And protection and keeping. Biblically, a shepherd usually did not own the sheep. They belonged to “the master.” It was the shepherds trust to bring all the sheep home after pasturing … not lose any of them …
    If that was successful, it was not accomplished by the shepherd standing in front of the sheep and addressing them. It was by daily, being with them, holding, touching, leading, communicating personally so they would recognize and remember only the shepherds voice …

    Sounds like this one elder is getting a little too close to the moving water and the shadowy valley. The Shepherd better go get him…

  • Rodney Haveman says:

    I’ve struggled for some time with what it means to be political in the pulpit. I’ve worked hard not to be partisan but of course, those who hear things they don’t want to hear claim that I’m being partisan, even if my best efforts are to stick as close to the Bible as I can. I’ve been asked frequently not to talk about politics in any way, and it feels as if some have left because I’ve dared to broach the topics of the day at all.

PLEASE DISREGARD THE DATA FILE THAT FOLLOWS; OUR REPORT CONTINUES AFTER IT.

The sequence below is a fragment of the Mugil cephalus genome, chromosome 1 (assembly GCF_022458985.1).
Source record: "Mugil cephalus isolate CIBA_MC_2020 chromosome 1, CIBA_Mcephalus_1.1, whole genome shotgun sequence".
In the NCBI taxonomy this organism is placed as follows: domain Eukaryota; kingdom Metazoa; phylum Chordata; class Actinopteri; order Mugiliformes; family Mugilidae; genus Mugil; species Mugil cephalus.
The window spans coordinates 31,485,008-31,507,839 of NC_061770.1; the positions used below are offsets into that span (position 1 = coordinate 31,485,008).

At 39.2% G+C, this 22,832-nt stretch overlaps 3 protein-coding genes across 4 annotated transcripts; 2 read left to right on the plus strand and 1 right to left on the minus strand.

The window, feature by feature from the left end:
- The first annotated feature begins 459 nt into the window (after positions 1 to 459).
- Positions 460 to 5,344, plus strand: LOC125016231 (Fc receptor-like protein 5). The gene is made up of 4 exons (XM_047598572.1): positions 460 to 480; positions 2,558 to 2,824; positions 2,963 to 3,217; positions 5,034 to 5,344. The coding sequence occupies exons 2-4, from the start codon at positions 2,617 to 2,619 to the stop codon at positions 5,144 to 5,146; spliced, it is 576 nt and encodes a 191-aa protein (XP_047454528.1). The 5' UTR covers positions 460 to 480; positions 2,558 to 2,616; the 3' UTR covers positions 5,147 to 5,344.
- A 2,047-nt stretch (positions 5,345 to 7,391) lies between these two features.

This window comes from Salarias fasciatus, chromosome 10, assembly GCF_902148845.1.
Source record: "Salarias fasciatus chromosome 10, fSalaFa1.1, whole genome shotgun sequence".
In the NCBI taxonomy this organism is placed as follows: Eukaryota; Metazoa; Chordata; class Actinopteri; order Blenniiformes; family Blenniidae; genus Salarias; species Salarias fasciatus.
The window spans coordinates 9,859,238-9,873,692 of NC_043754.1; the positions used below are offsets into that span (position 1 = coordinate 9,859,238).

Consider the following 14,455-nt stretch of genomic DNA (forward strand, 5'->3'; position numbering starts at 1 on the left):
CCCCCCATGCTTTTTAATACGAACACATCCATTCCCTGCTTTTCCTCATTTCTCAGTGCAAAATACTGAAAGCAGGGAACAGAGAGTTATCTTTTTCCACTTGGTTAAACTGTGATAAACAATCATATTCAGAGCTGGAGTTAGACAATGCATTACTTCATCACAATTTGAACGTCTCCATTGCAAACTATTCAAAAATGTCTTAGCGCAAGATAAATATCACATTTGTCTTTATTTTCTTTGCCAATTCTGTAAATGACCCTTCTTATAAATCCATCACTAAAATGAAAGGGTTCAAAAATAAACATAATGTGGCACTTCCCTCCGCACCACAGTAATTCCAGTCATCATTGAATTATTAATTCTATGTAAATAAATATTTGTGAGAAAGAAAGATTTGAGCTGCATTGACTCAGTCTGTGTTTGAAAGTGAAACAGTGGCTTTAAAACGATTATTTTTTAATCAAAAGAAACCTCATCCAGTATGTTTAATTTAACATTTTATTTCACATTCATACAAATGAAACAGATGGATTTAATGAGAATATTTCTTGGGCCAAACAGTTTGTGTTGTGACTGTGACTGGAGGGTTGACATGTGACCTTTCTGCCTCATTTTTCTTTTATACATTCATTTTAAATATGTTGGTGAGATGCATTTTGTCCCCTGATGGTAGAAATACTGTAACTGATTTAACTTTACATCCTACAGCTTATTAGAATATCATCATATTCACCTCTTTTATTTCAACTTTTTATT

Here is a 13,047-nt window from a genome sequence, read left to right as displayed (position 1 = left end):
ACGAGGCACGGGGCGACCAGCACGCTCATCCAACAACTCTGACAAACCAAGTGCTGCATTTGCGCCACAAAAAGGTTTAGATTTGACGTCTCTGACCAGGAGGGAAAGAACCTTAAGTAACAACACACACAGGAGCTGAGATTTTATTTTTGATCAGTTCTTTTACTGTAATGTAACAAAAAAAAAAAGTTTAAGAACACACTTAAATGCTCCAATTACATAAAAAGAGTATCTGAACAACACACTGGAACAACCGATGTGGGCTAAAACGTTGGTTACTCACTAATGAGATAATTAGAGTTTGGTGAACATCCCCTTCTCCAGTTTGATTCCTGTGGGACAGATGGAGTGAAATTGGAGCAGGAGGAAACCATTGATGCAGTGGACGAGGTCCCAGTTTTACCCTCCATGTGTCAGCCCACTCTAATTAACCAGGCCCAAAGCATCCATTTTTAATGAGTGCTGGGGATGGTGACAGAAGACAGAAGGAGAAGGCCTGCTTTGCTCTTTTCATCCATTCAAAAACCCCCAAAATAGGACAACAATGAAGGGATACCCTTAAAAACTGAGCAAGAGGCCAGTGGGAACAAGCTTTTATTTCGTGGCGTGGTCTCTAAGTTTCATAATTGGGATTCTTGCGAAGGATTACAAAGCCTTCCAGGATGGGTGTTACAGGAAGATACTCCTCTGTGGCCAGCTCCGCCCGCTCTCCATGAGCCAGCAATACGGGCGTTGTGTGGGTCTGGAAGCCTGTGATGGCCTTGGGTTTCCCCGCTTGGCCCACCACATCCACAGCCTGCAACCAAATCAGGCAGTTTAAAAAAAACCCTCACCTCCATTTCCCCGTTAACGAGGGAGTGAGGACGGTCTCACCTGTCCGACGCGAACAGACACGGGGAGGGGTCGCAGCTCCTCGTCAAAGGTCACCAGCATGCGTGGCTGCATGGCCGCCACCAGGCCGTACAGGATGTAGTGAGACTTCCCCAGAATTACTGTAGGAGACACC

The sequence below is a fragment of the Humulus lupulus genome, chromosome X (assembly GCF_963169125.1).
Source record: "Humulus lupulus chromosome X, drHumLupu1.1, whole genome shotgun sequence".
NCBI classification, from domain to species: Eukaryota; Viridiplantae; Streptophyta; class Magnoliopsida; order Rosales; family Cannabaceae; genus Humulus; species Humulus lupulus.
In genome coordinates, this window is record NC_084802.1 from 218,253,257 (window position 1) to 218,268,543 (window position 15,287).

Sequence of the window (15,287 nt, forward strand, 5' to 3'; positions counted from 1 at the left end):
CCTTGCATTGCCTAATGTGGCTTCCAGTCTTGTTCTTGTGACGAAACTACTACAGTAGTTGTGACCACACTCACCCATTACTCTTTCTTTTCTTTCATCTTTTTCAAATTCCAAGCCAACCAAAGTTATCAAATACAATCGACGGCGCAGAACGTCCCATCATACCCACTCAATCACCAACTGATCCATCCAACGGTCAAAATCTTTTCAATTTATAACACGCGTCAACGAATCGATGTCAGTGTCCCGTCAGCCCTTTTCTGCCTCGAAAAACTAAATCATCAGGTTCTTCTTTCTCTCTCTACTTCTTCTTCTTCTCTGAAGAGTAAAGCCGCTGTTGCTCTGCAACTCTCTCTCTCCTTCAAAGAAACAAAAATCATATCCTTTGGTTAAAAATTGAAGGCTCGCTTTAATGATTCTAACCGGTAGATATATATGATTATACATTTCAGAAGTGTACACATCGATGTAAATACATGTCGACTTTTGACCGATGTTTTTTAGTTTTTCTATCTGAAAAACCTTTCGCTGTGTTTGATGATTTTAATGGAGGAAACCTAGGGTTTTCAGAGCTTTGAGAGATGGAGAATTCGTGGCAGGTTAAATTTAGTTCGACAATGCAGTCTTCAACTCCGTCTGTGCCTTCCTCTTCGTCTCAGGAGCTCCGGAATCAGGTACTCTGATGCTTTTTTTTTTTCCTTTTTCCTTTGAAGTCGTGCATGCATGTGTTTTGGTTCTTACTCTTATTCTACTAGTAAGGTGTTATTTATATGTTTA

I’m not sure what to do. I know this, or at least I think I know this. The root of politics comes from the Greek word polis. It’s meaning is city. Politics has to do with the life of the city, the way we order our life together. I’ve come to believe that if the Bible, the gospel specifically, cannot speak to the life of the city, the life we live together as a people, then it’s really not worth much to me, to others, or to the world. I can’t believe that. It’s meant so much to my life, to the way I live together in and with the world. How could I not preach about it?
    I still struggle with it. It’s never easy, but I guess if the gospel was easy, it wouldn’t have that much to offer to a life that never seems to be easy.
    Thanks Brian, I really appreciated your words today. I think they were meant for me (not to be so self-centered about it).

  • Tom says:

    Not knowing what was in this specific sermon, my generalist take would be that had the elder said “Keep partisan politics out of the pulpit”, I would agree with him wholeheartedly, and that may be what he meant. The pulpit is no place to either promote or demonize left or right-leaning policies (with, of course, some exceptions) as there are people of good will with sincerely held positions on both sides of every issue. The pulpit IS the place to state clearly that Christians are called to work for peace and justice.

  • Dan Walcott says:

    The messenger came to Micaiah the prophet and urged him to only say what Ahab wanted to hear, 2 Chronicles 18, and Paul wrote, the time will come when they will gather teachers to say what their itching ears want to hear. 2 Timothy 4. We need prophetic voices.